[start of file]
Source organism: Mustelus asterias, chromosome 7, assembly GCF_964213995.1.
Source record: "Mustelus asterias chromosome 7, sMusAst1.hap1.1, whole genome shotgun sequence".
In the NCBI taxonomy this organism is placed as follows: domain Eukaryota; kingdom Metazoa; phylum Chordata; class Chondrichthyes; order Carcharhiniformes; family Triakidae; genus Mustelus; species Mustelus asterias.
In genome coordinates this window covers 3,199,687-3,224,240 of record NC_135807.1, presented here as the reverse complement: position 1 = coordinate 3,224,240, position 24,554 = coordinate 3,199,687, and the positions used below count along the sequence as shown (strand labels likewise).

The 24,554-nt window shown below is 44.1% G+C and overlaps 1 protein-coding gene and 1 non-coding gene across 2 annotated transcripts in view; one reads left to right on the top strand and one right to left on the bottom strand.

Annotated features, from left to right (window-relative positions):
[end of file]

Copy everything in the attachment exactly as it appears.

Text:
Source organism: Mustelus asterias, chromosome 7, assembly GCF_964213995.1.
Source record: "Mustelus asterias chromosome 7, sMusAst1.hap1.1, whole genome shotgun sequence".
In the NCBI taxonomy this organism is placed as follows: domain Eukaryota; kingdom Metazoa; phylum Chordata; class Chondrichthyes; order Carcharhiniformes; family Triakidae; genus Mustelus; species Mustelus asterias.
In genome coordinates this window covers 3,199,687-3,224,240 of record NC_135807.1, presented here as the reverse complement: position 1 = coordinate 3,224,240, position 24,554 = coordinate 3,199,687, and the positions used below count along the sequence as shown (strand labels likewise).

The 24,554-nt window shown below is 44.1% G+C and overlaps 1 protein-coding gene and 1 non-coding gene across 2 annotated transcripts in view; one reads left to right on the top strand and one right to left on the bottom strand.

Annotated features, from left to right (window-relative positions):